The imaging method can be used to image any suitable sample, and is particularly well suited for use in imaging samples that have a large number of aberrations associated therewith. Typically, the sample is biological tissue, for example, an eye (e.g., retinal tissue, fundus tissue, a cornea, or crystalline lens of an eye) or skin tissue (e.g., of a mammal such as a human). The method of the invention can also be used for imaging teeth. In preferred embodiments, the sample to be imaged is a retina of an eye. The aberrations associated with the sample can originate from any part of the sample. For example, when imaging a retina of an eye, the aberrations originate in the optics of the eye (e.g., the cornea and crystalline lens of the eye). When the sample is a skin tissue, tooth, or other bodily tissue where a refractive index mismatch exists between sample and surround, typically the aberrations originate from the surface of the sample due to the marked change in refractive index. Aberrations can also result from a change in the thickness of the sample.
In another aspect, the invention is further directed to an imaging apparatus comprising a coherence gating system that is modified with a wavefront corrector and wavefront sensor for performing adaptive optics. The optical imaging apparatus typically is based on a Michelson interferometer design. In particular, the optical imaging apparatus comprises an AO subsystem and a 2D-OCT subsystem.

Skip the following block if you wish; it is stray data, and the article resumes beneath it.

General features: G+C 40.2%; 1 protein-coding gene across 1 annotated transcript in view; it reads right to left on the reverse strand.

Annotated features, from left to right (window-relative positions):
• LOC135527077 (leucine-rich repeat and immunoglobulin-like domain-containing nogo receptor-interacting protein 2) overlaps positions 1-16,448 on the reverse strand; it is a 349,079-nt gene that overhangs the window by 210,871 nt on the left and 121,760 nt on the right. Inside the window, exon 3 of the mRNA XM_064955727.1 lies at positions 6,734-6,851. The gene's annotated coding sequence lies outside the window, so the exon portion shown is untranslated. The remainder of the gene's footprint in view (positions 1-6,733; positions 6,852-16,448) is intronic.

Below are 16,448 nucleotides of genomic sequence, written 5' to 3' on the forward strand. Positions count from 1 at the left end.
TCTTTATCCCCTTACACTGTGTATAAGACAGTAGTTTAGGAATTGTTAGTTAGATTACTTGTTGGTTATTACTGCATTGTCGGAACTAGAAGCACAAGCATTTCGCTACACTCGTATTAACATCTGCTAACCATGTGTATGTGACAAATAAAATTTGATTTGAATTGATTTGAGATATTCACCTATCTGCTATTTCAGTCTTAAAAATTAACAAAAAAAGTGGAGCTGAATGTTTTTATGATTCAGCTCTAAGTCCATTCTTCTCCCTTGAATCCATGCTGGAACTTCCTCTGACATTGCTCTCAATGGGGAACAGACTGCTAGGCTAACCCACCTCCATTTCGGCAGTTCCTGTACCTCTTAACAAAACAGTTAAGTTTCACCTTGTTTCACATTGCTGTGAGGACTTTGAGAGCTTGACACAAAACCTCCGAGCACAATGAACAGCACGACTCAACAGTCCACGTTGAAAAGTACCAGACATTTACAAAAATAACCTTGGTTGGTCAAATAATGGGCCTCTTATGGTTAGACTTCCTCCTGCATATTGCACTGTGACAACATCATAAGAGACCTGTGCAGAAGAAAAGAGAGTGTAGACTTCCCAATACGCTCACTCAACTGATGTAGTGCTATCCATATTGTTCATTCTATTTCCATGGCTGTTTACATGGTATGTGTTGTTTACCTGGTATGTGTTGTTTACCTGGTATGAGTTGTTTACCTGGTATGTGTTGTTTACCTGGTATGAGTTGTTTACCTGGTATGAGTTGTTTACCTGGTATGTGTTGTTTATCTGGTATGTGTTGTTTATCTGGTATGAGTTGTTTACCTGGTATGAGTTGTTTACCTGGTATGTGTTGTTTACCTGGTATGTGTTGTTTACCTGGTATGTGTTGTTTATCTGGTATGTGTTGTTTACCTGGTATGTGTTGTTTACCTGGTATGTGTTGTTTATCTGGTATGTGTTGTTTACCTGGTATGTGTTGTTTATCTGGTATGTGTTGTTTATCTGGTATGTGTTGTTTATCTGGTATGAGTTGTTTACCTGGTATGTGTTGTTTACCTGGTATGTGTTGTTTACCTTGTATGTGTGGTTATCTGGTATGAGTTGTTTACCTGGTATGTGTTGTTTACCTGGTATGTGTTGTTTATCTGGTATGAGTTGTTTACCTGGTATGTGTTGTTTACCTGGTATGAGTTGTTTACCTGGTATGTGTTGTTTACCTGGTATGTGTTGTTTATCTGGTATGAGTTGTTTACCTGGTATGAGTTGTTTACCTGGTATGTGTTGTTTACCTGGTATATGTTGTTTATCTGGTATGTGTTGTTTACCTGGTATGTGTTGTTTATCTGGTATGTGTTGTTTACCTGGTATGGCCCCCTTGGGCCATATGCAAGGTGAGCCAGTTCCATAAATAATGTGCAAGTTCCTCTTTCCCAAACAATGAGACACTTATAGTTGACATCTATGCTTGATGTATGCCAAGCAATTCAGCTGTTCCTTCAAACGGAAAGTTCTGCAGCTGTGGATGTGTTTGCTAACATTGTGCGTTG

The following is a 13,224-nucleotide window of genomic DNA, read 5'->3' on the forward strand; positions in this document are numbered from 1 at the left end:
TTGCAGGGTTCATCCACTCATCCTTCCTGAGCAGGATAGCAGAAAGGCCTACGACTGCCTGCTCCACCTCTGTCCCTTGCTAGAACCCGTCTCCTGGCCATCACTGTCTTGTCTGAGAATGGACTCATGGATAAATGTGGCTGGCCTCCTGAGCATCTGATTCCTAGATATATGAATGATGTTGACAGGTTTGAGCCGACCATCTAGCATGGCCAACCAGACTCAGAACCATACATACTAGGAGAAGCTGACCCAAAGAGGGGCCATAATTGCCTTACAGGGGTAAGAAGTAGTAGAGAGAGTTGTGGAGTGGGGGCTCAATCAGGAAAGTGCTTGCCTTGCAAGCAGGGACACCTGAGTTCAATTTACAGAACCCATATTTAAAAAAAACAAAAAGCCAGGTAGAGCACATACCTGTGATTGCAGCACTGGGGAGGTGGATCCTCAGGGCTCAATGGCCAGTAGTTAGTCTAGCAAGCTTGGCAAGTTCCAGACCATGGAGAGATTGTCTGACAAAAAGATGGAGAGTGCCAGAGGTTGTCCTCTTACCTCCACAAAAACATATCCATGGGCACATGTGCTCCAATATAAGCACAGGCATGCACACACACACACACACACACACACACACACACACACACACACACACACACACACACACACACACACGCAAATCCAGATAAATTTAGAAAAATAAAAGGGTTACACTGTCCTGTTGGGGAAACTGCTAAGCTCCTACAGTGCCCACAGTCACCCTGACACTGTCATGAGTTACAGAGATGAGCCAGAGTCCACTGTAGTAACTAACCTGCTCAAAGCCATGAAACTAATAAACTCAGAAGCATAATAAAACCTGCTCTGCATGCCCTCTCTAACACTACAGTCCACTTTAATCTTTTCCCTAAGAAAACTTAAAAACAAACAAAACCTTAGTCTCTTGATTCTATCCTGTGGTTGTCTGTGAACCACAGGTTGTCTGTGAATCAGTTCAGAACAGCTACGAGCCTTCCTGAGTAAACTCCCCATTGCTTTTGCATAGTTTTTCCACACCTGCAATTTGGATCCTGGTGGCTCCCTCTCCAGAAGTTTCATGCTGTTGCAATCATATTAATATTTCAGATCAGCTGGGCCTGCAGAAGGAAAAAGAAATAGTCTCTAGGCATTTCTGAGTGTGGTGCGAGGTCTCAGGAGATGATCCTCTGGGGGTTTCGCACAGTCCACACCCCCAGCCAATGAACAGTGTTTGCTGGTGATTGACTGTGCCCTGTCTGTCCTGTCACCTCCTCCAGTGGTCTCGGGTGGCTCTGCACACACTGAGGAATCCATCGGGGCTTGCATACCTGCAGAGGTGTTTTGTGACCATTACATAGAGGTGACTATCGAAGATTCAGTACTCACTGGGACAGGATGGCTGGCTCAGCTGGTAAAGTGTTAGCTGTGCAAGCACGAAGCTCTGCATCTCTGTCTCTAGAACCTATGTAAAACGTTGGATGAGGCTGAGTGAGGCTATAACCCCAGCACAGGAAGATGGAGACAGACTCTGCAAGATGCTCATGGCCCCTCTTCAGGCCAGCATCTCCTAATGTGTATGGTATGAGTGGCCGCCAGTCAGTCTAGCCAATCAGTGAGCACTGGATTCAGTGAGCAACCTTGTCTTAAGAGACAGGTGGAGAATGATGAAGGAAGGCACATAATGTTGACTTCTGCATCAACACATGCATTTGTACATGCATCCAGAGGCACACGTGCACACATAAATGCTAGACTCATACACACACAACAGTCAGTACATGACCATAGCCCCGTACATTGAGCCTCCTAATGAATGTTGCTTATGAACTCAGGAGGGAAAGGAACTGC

As seen in
A point source light beam of the AO subsystem can be generated from any suitable point light source 10. It will be readily understood by one of ordinary skill in the art that the point light source can be any suitable light source having a substantially focused light beam and a radially symmetric profile. Typically, the point source light beam is generated from a laser diode or a superluminescent diode (SLD). The point source light beam can have any suitable wavelength. For example the point source light beam can be visible or near infrared light. Preferably, the point source light beam has a wavelength in the infrared region (e.g., about 0.7 to about 1.2 microns, or about 0.75 to about 0.95 microns). In one embodiment, the point source light beam has a wavelength of about 0.788 microns. The point source light beam is focused onto the sample, which reflects at least a portion of the light.
The point source light beam that is reflected from sample 50 is collected by wavefront sensor 12, which measures the amount of wavefront distortion that results from aberrations associated with sample 50. Wavefront sensor 12 can be in any suitable form, many of which are commonly known in the art. Wavefront sensor 12 can be based on the Shack-Hartmann technique to measure the gradient of a wavefront, or the wavefront sensor can be a curvature wavefront sensor, shearing interferometer, point diffraction interferometer, phase shifting interferometer, or pyramid wavefront sensor. Wavefront sensor 12 typically is a Shack-Hartmann wavefront sensor consisting of a two-dimensional array of lenslets 16 having a short focal length and detector 18 positioned at the back of the focal plane. Typically, detector 18 of wavefront sensor 12 is a CCD camera. The Shack-Hartmann wavefront sensor can have any suitable number of lenslets, focal length, and pixel spacing. Preferably, wavefront sensor 12 is in the form of a Shack-Hartmann wavefront sensor employing a 17×17 lenslet array.